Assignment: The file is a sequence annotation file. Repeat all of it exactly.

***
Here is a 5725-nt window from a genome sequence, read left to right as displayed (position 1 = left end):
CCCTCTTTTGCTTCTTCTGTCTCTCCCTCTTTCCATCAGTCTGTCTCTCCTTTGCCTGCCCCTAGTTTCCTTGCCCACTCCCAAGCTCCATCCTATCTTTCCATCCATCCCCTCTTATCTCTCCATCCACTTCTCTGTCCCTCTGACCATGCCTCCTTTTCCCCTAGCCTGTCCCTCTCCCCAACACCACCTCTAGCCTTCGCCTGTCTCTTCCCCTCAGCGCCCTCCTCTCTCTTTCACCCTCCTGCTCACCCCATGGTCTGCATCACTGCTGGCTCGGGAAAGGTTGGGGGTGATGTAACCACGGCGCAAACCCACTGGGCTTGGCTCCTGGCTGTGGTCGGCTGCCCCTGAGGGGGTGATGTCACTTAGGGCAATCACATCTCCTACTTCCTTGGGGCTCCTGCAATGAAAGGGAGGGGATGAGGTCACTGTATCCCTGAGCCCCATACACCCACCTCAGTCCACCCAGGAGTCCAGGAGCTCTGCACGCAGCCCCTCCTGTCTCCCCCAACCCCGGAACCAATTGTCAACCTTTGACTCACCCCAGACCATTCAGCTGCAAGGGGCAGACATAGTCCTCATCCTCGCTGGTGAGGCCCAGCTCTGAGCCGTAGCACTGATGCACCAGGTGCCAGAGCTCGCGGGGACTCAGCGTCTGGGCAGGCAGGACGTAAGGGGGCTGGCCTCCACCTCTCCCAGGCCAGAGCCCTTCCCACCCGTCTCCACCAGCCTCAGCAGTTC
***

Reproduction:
Here is a 5725-nt window from a genome sequence, read left to right as displayed (position 1 = left end):
CCCTCTTTTGCTTCTTCTGTCTCTCCCTCTTTCCATCAGTCTGTCTCTCCTTTGCCTGCCCCTAGTTTCCTTGCCCACTCCCAAGCTCCATCCTATCTTTCCATCCATCCCCTCTTATCTCTCCATCCACTTCTCTGTCCCTCTGACCATGCCTCCTTTTCCCCTAGCCTGTCCCTCTCCCCAACACCACCTCTAGCCTTCGCCTGTCTCTTCCCCTCAGCGCCCTCCTCTCTCTTTCACCCTCCTGCTCACCCCATGGTCTGCATCACTGCTGGCTCGGGAAAGGTTGGGGGTGATGTAACCACGGCGCAAACCCACTGGGCTTGGCTCCTGGCTGTGGTCGGCTGCCCCTGAGGGGGTGATGTCACTTAGGGCAATCACATCTCCTACTTCCTTGGGGCTCCTGCAATGAAAGGGAGGGGATGAGGTCACTGTATCCCTGAGCCCCATACACCCACCTCAGTCCACCCAGGAGTCCAGGAGCTCTGCACGCAGCCCCTCCTGTCTCCCCCAACCCCGGAACCAATTGTCAACCTTTGACTCACCCCAGACCATTCAGCTGCAAGGGGCAGACATAGTCCTCATCCTCGCTGGTGAGGCCCAGCTCTGAGCCGTAGCACTGATGCACCAGGTGCCAGAGCTCGCGGGGACTCAGCGTCTGGGCAGGCAGGACGTAAGGGGGCTGGCCTCCACCTCTCCCAGGCCAGAGCCCTTCCCACCCGTCTCCACCAGCCTCAGCAGTTC